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Poor farmers!


Jullie Yap Daza

Jullie Yap Daza

By Jullie Yap Daza


As Christmas rapidly approaches and Christmas wishes fill the air, the loudest we don’t hear are those that sound like “I need a job!” “I want a better job!” “Where will I find work?” “The economy grew at 6.9 percent but Vietnam beat us at 7.5. Is my future in Vietnam?”

According to data released by the Philippine Statistics Authority, a “slight increase in unemployment was felt” in the third quarter, that effect being strongest in agriculture. If there’s nothing to arrest the trend,  the next generations will be in trouble. Who will plant grain and catch fish to feed them? As worrisome as that might be, we are not alone. Today in China, megaproducer of rice, young people prefer a job in the city, and that’s the boring truth.

A Makati-based group fielded 8,000 volunteers to find out how they could help farmers by offering them loans – only to find out that 1) farmers are intimidated by BPI, the oldest bank, for reasons like, their bankers are always in nice clothes and speak English; 2) farmers rely on loan sharks; 3) which bank has a presence in the area and is willing to lend them money when they are “high risk” borrowers?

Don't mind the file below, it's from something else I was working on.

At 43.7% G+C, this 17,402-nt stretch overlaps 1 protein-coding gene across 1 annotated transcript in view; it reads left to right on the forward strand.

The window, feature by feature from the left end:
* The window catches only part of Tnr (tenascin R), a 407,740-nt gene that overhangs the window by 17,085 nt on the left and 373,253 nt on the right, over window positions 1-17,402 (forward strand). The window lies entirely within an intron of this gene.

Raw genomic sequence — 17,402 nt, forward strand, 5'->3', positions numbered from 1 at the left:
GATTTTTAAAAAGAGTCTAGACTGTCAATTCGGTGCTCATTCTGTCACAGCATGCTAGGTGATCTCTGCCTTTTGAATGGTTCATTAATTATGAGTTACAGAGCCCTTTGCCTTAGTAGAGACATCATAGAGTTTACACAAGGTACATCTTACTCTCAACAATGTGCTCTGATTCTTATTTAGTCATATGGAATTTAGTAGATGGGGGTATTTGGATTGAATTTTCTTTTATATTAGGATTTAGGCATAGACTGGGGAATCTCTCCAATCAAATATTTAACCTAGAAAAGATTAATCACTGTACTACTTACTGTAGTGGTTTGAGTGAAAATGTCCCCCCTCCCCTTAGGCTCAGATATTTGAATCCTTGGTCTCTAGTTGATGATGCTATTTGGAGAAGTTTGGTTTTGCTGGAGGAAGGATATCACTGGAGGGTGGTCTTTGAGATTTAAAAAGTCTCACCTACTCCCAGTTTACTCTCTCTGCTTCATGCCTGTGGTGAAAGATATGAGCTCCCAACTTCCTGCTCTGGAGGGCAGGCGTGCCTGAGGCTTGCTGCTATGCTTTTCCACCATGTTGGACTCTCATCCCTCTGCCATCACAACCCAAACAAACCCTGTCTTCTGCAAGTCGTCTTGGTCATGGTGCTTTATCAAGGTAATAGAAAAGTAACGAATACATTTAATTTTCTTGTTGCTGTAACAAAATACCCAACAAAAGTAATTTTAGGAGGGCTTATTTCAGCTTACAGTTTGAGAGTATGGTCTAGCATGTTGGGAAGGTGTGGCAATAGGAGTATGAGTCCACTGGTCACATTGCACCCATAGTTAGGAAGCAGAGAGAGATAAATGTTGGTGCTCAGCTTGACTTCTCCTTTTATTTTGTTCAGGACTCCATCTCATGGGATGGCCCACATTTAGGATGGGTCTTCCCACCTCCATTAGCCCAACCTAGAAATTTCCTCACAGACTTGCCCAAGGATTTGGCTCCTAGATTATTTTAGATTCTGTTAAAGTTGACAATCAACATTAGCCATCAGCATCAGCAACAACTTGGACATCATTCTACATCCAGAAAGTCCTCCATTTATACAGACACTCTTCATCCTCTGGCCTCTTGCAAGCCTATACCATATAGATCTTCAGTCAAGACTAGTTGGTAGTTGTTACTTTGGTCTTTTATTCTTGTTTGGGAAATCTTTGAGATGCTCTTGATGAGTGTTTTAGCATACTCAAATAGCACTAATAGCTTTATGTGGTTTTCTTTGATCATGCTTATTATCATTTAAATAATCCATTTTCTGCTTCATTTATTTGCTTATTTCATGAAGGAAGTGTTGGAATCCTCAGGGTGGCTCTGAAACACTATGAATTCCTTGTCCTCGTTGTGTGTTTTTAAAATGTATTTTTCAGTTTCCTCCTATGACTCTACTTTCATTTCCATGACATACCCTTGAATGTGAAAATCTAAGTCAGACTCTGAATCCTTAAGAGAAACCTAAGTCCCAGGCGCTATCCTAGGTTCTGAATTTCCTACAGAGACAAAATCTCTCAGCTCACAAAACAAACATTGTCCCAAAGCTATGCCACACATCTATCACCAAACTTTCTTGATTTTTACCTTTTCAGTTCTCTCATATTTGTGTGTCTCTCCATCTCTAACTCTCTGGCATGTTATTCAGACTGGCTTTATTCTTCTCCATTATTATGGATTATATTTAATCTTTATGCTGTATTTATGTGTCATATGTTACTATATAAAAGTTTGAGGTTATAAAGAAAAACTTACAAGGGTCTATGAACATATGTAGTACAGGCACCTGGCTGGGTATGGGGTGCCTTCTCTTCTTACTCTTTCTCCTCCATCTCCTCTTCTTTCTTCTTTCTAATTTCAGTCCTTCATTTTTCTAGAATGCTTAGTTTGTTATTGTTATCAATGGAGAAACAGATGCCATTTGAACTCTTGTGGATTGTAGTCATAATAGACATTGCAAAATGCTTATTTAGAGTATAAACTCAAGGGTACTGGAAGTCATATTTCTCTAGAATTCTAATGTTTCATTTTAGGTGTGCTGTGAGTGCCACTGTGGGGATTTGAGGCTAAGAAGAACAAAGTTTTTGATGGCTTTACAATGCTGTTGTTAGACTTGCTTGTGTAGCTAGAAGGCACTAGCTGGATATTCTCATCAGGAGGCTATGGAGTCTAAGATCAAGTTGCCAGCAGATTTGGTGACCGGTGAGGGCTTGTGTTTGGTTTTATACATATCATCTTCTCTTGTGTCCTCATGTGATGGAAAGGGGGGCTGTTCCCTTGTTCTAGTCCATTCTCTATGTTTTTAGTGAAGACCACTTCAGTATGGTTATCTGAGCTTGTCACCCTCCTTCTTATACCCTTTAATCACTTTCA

We owe our farmers. Ironically, they’re too poor to get help from a bank.

In a switchover from giving scholarships, the financial education unit of BPI Foundation is focused on teaching financial literacy to farmers and OFW’s. Anika Dauden, a granddaughter of the retired dramatic actress Marlene Dauden, recalled how Filipinas working in Singapore said they were put off by the BPI image. It took a while before they could be convinced to enrol in a six-month course, Sundays on their day-off, to learn the basics of money management. In addition, said Anika, the bank is “developing learning resources that help public school teachers integrate financial education into the K-12 curriculum.” Let’s hope the kids who belong to farmer families will be part of the technology transfer and become agents of change. It’s taken our educators more than half a century to realize that saving, spending, and using money should’ve been integrated long ago into the 4 R’s: ‘rithmetic, reading, writing, religion.

Thanks to the eye-opening survey, the bank has created an agribusiness unit. Will farmers join? They have nothing to lose but their shyness. First, what’s an agribusiness supposed to do? Meanwhile, Land Bank enjoys the monopoly of serving farmers.

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